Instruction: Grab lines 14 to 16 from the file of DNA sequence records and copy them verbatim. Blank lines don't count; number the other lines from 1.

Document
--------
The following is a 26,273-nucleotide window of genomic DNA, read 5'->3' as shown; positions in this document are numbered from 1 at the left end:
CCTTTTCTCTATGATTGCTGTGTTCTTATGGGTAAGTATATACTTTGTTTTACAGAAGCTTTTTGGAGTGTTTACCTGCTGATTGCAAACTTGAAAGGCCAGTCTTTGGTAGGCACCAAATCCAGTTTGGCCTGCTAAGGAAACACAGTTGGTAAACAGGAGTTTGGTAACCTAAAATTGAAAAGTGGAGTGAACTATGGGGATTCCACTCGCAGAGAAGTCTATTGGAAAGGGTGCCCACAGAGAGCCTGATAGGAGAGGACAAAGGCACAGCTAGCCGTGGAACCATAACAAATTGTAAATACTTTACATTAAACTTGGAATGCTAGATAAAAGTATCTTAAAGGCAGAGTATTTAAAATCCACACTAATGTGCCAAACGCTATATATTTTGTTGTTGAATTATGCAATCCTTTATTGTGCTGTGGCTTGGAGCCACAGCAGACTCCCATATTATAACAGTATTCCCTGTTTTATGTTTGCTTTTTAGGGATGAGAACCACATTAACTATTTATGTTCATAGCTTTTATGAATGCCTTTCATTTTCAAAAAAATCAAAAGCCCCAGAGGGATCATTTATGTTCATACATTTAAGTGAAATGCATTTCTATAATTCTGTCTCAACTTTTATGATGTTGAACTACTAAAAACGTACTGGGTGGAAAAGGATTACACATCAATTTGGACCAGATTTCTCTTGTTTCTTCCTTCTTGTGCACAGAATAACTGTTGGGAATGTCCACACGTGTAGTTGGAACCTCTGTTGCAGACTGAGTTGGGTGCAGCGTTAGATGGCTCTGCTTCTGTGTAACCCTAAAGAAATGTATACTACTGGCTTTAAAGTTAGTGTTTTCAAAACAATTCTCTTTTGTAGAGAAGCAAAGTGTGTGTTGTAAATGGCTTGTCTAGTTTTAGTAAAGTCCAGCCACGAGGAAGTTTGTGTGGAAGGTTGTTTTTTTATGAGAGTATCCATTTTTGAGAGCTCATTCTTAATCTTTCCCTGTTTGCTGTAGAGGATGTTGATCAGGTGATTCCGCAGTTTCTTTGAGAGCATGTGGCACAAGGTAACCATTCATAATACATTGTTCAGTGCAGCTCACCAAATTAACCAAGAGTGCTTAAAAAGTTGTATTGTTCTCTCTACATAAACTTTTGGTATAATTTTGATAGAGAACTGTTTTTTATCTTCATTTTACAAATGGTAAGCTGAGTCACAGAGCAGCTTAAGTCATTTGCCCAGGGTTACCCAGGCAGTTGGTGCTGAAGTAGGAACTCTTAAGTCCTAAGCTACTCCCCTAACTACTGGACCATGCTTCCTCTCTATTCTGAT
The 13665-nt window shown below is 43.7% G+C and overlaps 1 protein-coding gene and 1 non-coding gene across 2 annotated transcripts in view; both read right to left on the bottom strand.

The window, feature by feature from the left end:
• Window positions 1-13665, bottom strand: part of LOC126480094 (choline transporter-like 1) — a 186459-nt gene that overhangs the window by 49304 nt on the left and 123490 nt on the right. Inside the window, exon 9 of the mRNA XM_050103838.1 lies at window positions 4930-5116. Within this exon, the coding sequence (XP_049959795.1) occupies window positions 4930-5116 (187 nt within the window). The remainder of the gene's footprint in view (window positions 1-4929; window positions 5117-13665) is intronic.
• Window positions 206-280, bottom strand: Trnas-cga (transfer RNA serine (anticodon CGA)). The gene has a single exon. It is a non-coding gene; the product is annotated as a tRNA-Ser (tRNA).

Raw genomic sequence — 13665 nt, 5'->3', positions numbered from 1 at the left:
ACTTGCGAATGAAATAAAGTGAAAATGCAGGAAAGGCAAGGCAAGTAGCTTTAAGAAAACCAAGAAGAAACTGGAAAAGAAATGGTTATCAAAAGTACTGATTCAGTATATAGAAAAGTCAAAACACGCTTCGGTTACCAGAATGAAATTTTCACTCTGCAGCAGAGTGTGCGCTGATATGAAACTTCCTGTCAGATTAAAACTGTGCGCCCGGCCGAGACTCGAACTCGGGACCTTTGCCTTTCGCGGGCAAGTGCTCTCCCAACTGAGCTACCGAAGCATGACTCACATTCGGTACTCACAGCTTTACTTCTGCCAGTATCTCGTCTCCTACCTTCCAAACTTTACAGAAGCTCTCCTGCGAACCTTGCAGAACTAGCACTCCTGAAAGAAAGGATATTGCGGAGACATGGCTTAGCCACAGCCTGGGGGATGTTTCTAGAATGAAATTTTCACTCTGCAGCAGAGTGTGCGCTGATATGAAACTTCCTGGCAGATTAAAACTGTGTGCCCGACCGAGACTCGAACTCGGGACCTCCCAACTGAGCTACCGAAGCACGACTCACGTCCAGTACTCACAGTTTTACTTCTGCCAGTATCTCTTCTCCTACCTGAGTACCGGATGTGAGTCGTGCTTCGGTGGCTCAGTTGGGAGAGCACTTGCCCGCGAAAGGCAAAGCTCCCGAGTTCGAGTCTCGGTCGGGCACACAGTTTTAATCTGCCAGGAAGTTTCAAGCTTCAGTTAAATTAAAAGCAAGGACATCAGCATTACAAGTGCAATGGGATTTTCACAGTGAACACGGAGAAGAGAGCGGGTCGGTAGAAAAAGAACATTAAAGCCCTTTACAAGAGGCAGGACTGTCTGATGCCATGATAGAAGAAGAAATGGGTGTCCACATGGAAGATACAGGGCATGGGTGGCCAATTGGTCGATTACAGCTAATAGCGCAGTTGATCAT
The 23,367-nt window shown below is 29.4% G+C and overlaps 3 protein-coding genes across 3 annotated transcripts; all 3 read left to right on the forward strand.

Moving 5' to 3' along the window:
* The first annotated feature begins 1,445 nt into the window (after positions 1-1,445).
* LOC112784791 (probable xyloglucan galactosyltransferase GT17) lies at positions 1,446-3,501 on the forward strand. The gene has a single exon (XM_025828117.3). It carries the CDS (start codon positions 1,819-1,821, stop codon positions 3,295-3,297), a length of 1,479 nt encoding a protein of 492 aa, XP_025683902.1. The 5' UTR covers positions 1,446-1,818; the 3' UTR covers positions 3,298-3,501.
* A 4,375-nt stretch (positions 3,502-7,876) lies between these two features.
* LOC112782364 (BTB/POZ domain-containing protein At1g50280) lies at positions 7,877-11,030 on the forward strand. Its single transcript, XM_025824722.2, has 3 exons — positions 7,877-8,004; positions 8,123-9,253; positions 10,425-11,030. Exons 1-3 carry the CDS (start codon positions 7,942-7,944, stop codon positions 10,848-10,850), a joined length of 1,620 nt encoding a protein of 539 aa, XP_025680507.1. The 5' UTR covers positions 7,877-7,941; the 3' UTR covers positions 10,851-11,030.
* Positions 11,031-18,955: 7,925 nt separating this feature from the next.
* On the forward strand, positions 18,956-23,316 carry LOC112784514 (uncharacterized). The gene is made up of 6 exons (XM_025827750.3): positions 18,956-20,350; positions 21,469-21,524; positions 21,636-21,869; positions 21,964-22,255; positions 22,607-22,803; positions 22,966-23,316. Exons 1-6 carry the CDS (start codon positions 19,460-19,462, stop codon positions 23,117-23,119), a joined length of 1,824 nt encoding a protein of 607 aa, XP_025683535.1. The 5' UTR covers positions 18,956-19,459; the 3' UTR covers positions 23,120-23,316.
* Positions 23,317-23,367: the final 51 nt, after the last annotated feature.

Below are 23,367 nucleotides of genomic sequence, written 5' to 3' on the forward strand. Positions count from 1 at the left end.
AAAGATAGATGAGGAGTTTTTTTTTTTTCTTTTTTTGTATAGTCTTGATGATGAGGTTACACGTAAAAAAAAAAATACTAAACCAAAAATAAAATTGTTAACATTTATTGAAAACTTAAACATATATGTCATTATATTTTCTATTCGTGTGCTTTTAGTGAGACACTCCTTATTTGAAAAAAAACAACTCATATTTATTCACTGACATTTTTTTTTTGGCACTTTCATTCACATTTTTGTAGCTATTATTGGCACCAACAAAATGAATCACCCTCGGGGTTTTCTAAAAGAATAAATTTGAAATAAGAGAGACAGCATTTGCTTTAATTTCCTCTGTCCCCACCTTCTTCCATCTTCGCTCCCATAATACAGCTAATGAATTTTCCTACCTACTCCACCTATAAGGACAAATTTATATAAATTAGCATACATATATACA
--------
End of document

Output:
* LOC112782364 (BTB/POZ domain-containing protein At1g50280) lies at positions 7,877-11,030 on the forward strand. Its single transcript, XM_025824722.2, has 3 exons — positions 7,877-8,004; positions 8,123-9,253; positions 10,425-11,030. Exons 1-3 carry the CDS (start codon positions 7,942-7,944, stop codon positions 10,848-10,850), a joined length of 1,620 nt encoding a protein of 539 aa, XP_025680507.1. The 5' UTR covers positions 7,877-7,941; the 3' UTR covers positions 10,851-11,030.
* Positions 11,031-18,955: 7,925 nt separating this feature from the next.
* On the forward strand, positions 18,956-23,316 carry LOC112784514 (uncharacterized). The gene is made up of 6 exons (XM_025827750.3): positions 18,956-20,350; positions 21,469-21,524; positions 21,636-21,869; positions 21,964-22,255; positions 22,607-22,803; positions 22,966-23,316. Exons 1-6 carry the CDS (start codon positions 19,460-19,462, stop codon positions 23,117-23,119), a joined length of 1,824 nt encoding a protein of 607 aa, XP_025683535.1. The 5' UTR covers positions 18,956-19,459; the 3' UTR covers positions 23,120-23,316.